Benefits of Pelvic Floor Therapy

Explore the benefits of pelvic floor therapy with New Heights Physical Therapy in Vancouver WA and Portland OR!

Over the years, women may notice that their pelvic muscles are just not as strong as they once were. They may feel pain in the pelvis, overall weakness, decrease in sexual pleasure, or leaking of urine during normal daily activities. It’s a form of Sarcopenia, otherwise known as a weakening of muscle mass across the body due primarily to age. Other symptoms of a weak pelvic floor could include the following:

  • Painful urination
  • Constipation
  • Back pain
  • Pelvic muscle spasms
  • Pelvic pressure

It happens naturally as you get older, but pelvic muscles can also be affected by factors such as pregnancy, physical trauma to the area, or simply through chronic overuse.

Pelvic Floor FAQs

Q. What is the pelvic floor? 

A. The pelvic floor is a term to cover the muscles that support the organs of all human beings. It supports the bladder and colon, as well as the uterus of biological women.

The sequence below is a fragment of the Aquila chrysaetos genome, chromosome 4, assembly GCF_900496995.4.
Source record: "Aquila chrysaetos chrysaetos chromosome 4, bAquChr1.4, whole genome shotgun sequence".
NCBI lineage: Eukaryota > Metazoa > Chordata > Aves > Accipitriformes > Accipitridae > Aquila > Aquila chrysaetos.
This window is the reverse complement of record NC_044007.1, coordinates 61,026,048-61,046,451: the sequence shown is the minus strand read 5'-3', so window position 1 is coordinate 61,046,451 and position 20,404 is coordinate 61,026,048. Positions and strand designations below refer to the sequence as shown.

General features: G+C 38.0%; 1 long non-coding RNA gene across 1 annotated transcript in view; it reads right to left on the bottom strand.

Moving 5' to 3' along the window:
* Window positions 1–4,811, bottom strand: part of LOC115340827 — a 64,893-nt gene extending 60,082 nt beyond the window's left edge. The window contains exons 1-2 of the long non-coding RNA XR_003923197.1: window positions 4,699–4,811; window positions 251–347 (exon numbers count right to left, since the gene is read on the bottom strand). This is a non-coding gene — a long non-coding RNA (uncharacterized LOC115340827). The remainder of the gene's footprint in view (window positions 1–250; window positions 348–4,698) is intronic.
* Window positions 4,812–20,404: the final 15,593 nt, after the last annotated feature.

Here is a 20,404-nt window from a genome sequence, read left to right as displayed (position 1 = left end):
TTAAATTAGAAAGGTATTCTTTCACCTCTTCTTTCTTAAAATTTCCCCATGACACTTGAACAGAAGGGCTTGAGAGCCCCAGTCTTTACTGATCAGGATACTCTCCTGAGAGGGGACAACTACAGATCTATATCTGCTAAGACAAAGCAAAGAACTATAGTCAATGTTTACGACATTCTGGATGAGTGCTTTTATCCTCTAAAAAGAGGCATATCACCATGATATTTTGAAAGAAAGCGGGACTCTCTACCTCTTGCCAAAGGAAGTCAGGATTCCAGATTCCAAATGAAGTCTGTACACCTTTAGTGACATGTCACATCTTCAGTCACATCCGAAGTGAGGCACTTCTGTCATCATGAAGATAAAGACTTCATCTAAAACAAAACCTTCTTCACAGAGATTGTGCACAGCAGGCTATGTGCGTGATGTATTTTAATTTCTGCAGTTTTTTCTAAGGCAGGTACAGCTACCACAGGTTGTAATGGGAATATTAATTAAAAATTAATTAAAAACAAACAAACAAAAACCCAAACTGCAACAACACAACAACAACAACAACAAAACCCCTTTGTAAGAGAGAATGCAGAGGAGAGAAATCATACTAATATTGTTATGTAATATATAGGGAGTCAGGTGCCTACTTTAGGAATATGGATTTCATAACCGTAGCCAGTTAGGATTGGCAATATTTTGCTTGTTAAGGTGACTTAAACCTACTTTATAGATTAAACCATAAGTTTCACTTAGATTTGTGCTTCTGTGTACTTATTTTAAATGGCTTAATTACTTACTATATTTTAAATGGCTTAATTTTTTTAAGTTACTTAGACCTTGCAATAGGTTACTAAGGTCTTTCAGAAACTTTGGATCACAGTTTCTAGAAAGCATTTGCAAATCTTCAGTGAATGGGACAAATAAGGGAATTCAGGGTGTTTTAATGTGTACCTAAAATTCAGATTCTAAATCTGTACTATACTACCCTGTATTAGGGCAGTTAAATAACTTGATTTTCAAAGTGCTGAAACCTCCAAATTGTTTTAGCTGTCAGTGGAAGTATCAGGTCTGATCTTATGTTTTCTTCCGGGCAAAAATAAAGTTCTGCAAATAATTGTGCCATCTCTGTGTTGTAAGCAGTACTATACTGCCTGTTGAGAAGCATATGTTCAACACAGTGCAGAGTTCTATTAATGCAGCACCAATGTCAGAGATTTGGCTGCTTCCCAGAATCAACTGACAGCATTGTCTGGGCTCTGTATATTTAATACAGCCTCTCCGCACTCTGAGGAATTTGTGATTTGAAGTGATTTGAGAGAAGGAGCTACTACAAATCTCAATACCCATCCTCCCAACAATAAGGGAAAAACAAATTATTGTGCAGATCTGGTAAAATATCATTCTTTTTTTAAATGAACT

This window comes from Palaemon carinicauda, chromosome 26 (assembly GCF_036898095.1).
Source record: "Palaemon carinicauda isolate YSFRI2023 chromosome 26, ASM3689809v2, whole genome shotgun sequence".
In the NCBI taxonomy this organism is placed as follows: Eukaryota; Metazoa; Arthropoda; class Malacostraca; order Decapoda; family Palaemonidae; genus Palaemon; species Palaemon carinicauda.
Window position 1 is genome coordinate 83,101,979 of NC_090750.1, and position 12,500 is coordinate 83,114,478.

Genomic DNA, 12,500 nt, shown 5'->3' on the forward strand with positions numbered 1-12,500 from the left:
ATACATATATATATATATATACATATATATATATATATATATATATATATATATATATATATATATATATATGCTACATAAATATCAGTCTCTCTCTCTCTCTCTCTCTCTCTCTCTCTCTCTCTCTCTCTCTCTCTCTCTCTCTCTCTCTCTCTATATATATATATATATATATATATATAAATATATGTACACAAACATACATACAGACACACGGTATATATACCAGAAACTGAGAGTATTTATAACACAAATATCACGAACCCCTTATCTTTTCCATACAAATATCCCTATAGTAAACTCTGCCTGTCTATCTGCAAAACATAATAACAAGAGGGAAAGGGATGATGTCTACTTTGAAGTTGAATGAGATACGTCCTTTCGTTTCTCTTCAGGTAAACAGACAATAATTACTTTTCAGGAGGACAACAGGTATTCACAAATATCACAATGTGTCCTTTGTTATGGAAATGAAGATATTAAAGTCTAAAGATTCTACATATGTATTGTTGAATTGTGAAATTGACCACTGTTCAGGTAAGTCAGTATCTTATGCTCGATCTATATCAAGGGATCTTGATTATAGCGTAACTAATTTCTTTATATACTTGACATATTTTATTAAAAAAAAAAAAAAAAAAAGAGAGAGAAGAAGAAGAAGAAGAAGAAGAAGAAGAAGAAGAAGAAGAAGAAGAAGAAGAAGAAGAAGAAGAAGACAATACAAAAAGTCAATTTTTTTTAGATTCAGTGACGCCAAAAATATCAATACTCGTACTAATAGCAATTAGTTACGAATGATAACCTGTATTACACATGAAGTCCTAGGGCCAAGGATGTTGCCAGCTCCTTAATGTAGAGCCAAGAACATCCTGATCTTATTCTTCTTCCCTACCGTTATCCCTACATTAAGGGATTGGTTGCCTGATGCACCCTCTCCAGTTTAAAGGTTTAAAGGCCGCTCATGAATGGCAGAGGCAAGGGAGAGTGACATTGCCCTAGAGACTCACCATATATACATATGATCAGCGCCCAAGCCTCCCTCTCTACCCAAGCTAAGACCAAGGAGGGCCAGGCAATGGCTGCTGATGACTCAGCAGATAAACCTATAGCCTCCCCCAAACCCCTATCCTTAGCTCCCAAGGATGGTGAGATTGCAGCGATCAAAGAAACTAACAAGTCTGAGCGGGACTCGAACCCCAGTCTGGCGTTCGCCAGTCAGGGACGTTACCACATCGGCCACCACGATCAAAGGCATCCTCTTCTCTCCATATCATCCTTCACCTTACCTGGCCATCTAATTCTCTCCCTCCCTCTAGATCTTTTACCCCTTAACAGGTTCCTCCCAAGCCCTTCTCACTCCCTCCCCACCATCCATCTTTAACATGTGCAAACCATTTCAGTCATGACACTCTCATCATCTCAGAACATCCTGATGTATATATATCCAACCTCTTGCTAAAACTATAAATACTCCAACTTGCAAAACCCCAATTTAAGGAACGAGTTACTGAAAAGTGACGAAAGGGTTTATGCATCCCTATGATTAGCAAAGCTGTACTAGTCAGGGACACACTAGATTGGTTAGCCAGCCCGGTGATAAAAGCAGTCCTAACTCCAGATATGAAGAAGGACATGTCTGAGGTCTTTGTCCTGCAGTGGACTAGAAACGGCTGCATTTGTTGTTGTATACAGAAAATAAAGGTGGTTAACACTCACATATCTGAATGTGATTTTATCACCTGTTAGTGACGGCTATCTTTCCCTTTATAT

Q. What is pelvic floor dysfunction?

A. Pelvic floor dysfunction is when a person is unable to coordinate and relax their pelvic muscles to do things like process a bowel movement. It’s estimated that nearly half of people live with this condition.

Q. What does pelvic floor dysfunction look like?

A. That depends on your biological sex. For men it may involve erectile dysfunction or a swelling of the prostate, while women may experience pain during penetrative sex.

Q. How do you know if you have pelvic floor dysfunction?

A. This is something that is typically diagnosed by a medical professional. But, if you have a history of UTIs, an overactive bladder or fecal incontinence, these are all major symptoms of pelvic floor distress.

What Can You Do to Strengthen Your Pelvic Floor?

If this has been something you’ve been enduring for a while, you’ve likely seen the tools and equipment that advertise effects through Kegels, or exercises that, in women, are meant to tighten and strengthen the muscles of your vagina. But do Kegels work?

Yes, they do! In fact, they’re a verified form of treatment for both men and women! When done correctly you’ll find that Kegels can help strengthen the muscles needed to reduce incontinence and sexual disfunction. However, it can be difficult to make sure you’re working the right muscles, as it’s calculated that a third of people attempting the exercise are actually tightening their buttocks or inner thigh.